When the Russian spacecraft Venera-7 touched down on the surface of Venus in December 1970, it set about a task that only a specially designed machine could do.
Resisting the planet’s 400° heat and crushing atmospheric pressure, it spent the last 23 minutes of its life transmitting data back to Earth that was vital to our understanding of the hostile environment into which it had fallen.
Putting machines to work in hostile environments has many uses on our own planet, too. Industries such as oil and gas, mining and subsea exploration have long sought to remove human workers from harm’s way, and instead use machines capable of conducting the same tasks.
Focusing on the task rather than the robot as a whole leads to an efficient approach. Why design a robot hand capable of delicately turning a hand-wheel on a valve shaft, for example, when it’s cheaper and more efficient to remove the wheel from the design and use a simple remotely-activated control?
Replicating the human’s role in the environment is one thing, but what if the robotic solution had additional capabilities that could make it even more useful?
For example, survey teams at Lloyd’s Register’s office in Maine, USA, use drones to inspect high voltage transmission facilities for damage. As they go about the task, the drones also map the physical structure using light sensors to create a point cloud.
The point cloud is used to generate a realistic “digital twin” of the installation, enabling reliable simulations to be performed to predict the impact of environmental stresses and potential catastrophic events like earthquakes. That data can then feed back into design and maintenance.
While humans remain in the loop, the way the system and humans interact with each other is a critical element of any design.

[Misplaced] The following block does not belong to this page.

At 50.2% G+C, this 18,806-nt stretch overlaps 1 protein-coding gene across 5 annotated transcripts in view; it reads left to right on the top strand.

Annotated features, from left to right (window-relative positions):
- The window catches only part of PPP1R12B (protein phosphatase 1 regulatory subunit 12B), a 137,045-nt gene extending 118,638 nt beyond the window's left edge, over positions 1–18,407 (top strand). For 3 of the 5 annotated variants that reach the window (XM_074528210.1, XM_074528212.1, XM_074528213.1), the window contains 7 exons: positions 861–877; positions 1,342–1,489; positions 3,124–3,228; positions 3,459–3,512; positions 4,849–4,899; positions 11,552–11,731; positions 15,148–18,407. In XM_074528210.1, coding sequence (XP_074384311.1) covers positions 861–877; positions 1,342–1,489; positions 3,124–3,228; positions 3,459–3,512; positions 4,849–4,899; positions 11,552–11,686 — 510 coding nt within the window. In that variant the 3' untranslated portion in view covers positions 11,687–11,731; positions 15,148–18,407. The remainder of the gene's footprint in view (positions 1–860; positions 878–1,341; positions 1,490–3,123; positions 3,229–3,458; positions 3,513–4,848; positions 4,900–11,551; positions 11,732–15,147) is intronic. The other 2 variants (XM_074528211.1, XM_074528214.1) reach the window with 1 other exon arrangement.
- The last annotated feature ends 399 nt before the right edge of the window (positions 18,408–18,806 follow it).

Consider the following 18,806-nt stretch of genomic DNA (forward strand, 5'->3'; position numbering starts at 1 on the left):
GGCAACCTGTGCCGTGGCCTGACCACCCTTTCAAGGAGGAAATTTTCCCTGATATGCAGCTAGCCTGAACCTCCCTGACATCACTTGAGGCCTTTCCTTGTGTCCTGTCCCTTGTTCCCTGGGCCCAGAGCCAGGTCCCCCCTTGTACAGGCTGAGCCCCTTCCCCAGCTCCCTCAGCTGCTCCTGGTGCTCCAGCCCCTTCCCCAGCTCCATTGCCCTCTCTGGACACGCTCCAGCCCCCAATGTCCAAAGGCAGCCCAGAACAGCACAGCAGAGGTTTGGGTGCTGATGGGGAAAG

For instance, a team at the ORCA hub led by Professor Helen Hastie is working on human-machine interaction techniques, ranging from voice interfaces to gesture-based communications. These are aimed at greatly helping to improve co-operation in hazardous environments, allowing tasks to be completed faster, more safely and more successfully.
While the development of autonomous systems for hazardous environments presents major opportunities, one of the biggest challenges is verifying their performance and certifying that they are appropriate for use in a given application.
Our supplier selection work with the Maritime and Port Authority of Singapore, for example, revealed that not every drone is suited to the task of flying through cargo holds and ballast tanks for inspection purposes – with some struggling to navigate in the confined space. A similar process conducted for the Canadian navy was necessary to verify that underwater vehicles used for security applications met the exacting requirements of a recent NATO exercise.
As more systems employ artificial intelligence, testing and verifying their performance becomes more difficult. The frameworks used to certify the safety of assets for the oil and gas industries, for instance, don’t yet extend to systems that learn and adapt their behaviour as they go.
That’s why the ORCA Hub is working on a self-certification framework for self-learning systems – essential to ensure safety in environments where autonomous systems make their own decisions.
Recent years have seen huge advances in the quest to develop robotic solutions to the problem of working in environments that are dangerous for humans. As an industry, we must continue this progress while continuing to ensure safety and efficiency remains at the fore.
Simon Reeve, VP Technology & Innovation at Lloyd’s Register